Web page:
A state center, once its proposal has been approved, will be known as an affiliate of the Center for the Book in the Library of Congress. Close communication and cooperation between the national center and each state center are essential, especially with regard to program planning, fundraising, and the use of the national center's name. Representatives of the state centers should plan to participate in an annual meeting at the Library of Congress each spring when each center will report on its activities and exchange ideas with the other centers. Both parties will review the affiliation between the national center and each state center every three years, at which time the state center must formally request its renewal. The key question will be whether the joint effort has advanced the cause of books and reading in creative, constructive, and meaningful ways. If there any doubts, this affiliation may cease.
  4. State Centers and Other Organizations
    Partnerships with other organizations are the best way to promote books, reading, libraries, literacy, and book culture. Often these partnerships can be formed with the state or local chapters of organizations that work closely on a national level with the Center for the Book in the Library of Congress. Nearl 100 national education and civic organizations are the national center's reading promotion partners. Likely partners include regional and local chapters of publishing and library groups and organizations such as American Booksellers Association, American Library Association, Friends of Libraries U.S.A., International Reading Association, and Reading Is Fundamental. Information about reading promotion partners, and other related ("community of the book") organizations can be found on the Center for the Book's web site at:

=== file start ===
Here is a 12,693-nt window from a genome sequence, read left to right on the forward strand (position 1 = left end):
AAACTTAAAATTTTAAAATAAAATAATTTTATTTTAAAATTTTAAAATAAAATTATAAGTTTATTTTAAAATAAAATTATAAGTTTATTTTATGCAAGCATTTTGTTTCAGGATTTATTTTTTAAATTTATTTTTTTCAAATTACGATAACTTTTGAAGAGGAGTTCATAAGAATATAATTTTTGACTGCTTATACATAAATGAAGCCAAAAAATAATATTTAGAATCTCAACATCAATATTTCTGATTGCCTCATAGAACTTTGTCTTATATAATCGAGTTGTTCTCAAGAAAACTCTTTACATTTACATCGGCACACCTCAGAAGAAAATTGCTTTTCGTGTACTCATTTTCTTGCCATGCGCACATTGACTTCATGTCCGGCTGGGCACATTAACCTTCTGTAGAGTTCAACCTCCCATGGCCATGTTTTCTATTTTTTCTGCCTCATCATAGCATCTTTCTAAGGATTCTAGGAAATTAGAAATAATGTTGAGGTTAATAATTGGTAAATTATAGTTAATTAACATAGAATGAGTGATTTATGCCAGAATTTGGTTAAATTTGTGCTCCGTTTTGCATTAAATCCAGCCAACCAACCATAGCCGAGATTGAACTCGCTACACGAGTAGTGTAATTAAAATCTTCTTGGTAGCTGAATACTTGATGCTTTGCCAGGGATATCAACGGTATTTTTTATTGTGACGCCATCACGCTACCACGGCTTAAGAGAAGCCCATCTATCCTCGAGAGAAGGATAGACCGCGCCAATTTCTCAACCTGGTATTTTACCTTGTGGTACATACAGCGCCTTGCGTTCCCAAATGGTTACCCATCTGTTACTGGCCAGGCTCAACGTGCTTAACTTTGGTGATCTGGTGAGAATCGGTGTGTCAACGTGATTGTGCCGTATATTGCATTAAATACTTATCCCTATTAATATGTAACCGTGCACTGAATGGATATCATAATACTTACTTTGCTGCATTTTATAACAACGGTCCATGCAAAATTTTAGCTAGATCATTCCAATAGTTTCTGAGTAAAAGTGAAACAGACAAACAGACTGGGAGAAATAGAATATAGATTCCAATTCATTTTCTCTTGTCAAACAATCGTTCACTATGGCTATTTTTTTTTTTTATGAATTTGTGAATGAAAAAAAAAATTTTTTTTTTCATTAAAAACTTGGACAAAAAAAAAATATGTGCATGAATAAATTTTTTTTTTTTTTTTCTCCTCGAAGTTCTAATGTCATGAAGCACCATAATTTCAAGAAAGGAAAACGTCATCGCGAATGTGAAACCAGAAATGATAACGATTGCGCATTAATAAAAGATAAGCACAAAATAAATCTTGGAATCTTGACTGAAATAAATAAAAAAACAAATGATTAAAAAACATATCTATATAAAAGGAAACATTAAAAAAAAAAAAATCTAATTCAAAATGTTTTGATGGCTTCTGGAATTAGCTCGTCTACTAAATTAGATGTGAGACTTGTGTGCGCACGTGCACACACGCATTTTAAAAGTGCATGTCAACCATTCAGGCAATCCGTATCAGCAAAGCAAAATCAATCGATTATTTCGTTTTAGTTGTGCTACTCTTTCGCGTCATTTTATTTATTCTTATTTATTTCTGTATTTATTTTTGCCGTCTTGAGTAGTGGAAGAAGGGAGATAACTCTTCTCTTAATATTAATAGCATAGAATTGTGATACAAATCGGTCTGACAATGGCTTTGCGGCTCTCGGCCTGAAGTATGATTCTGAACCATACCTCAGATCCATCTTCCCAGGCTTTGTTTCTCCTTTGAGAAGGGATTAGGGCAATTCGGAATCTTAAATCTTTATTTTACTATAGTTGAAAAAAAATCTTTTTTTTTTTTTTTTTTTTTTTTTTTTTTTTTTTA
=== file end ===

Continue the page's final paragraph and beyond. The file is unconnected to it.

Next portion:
5. Activities of the State Centers
    A state center affiliated with the Center for the Book in the Library of Congress is expected to reinforce and extend, at the state level, the mission of the national center. It should serve the same catalytic function locally that the Center for the Book serves nationally. A state center should not compete with other groups within the state; instead its activities should complement and strengthen the work of other organizations.

    State centers are invited to make use of themes and projects promoted by the national center. Examples include Read More About It, Books Make a Difference, A Nation of Readers, and other national promotion efforts such as "Books Change Lives," "Be A Lifetime Reader," and "Shape Your Future--Read!". The Center for the Book also participates in National Library Week (April), Banned Books Week (September), International Literacy Day (September 8) and National Children's Book Week (November).

    State centers are expected to develop and carry out activities appropriate to their own states, e.g., celebrating the states book and literary heritage; working with local radio and television stations to promote books and reading; organizing seminars, exhibitions, and lectures; compiling directories of useful resources; sponsoring publications; and hosting statewide events that call attention to the importance of books, reading, and libraries.

Here is a list of ideas that includes some of the most popular state center projects

  • Work with the state tourist board to encourage reading about the state and its heritage (e.g., short reading lists in tourist brochures and maps) and to recognize and publicize the state's literary landmarks.
  • Interview Members of Congress, state officials, and other prominent citizens about books that have made a difference in their lives; publicize and make use of the results.
  • Work with the Governor's office to support reading initiatives and literacy projects.
  • Sponsor a community festival of the book or book fair.
  • Compile a calendar of book and literary events.
  • Name streets and public buildings in honor of authors.
  • Sponsor book awards.
  • Develop a literary map.
  • Organize a Reading Day at a local sports event.
  • Develop a traveling exhibit about a state's literary heritage.
  • Host a Library of Congress traveling exhibit.
  • Sponsor book collecting contests.
  • Commission an essay on state resources for studying the history of books, reading, and libraries.
  • Sponsor an annual "lecture on the book."
  • Designate appropriate places and geographic features as literary landmarks.
  • Sponsor awards programs for reading achievement.
  • Reprint books or essays that describe a state's literary and cultural heritage.
  • Publicize and distribute lists of recommended books for readers of all ages.